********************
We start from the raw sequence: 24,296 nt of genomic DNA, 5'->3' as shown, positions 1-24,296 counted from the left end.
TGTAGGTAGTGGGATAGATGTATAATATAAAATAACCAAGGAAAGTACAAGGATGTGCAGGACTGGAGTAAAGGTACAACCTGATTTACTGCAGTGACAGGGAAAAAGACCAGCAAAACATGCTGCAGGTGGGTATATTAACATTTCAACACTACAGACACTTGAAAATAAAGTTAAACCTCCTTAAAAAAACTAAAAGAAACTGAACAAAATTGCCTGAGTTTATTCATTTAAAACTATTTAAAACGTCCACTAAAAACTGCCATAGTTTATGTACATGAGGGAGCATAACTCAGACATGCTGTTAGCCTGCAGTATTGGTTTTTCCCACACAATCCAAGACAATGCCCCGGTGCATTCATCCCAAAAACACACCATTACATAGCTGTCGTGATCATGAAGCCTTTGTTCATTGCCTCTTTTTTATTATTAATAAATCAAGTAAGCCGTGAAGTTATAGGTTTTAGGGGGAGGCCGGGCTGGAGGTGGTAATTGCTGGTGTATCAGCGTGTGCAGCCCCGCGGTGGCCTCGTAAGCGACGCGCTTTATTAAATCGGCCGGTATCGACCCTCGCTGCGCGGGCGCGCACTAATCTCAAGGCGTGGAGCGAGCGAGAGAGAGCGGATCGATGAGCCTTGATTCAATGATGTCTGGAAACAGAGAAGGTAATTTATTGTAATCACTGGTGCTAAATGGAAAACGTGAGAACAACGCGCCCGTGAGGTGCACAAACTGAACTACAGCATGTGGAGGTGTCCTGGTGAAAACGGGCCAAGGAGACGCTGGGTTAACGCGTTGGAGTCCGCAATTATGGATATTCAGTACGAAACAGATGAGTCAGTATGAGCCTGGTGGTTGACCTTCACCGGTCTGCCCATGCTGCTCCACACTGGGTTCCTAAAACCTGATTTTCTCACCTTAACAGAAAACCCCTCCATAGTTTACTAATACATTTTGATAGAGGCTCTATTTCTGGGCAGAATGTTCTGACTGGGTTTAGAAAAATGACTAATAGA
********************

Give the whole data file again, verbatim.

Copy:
We start from the raw sequence: 24,296 nt of genomic DNA, 5'->3' as shown, positions 1-24,296 counted from the left end.
TGTAGGTAGTGGGATAGATGTATAATATAAAATAACCAAGGAAAGTACAAGGATGTGCAGGACTGGAGTAAAGGTACAACCTGATTTACTGCAGTGACAGGGAAAAAGACCAGCAAAACATGCTGCAGGTGGGTATATTAACATTTCAACACTACAGACACTTGAAAATAAAGTTAAACCTCCTTAAAAAAACTAAAAGAAACTGAACAAAATTGCCTGAGTTTATTCATTTAAAACTATTTAAAACGTCCACTAAAAACTGCCATAGTTTATGTACATGAGGGAGCATAACTCAGACATGCTGTTAGCCTGCAGTATTGGTTTTTCCCACACAATCCAAGACAATGCCCCGGTGCATTCATCCCAAAAACACACCATTACATAGCTGTCGTGATCATGAAGCCTTTGTTCATTGCCTCTTTTTTATTATTAATAAATCAAGTAAGCCGTGAAGTTATAGGTTTTAGGGGGAGGCCGGGCTGGAGGTGGTAATTGCTGGTGTATCAGCGTGTGCAGCCCCGCGGTGGCCTCGTAAGCGACGCGCTTTATTAAATCGGCCGGTATCGACCCTCGCTGCGCGGGCGCGCACTAATCTCAAGGCGTGGAGCGAGCGAGAGAGAGCGGATCGATGAGCCTTGATTCAATGATGTCTGGAAACAGAGAAGGTAATTTATTGTAATCACTGGTGCTAAATGGAAAACGTGAGAACAACGCGCCCGTGAGGTGCACAAACTGAACTACAGCATGTGGAGGTGTCCTGGTGAAAACGGGCCAAGGAGACGCTGGGTTAACGCGTTGGAGTCCGCAATTATGGATATTCAGTACGAAACAGATGAGTCAGTATGAGCCTGGTGGTTGACCTTCACCGGTCTGCCCATGCTGCTCCACACTGGGTTCCTAAAACCTGATTTTCTCACCTTAACAGAAAACCCCTCCATAGTTTACTAATACATTTTGATAGAGGCTCTATTTCTGGGCAGAATGTTCTGACTGGGTTTAGAAAAATGACTAATAGA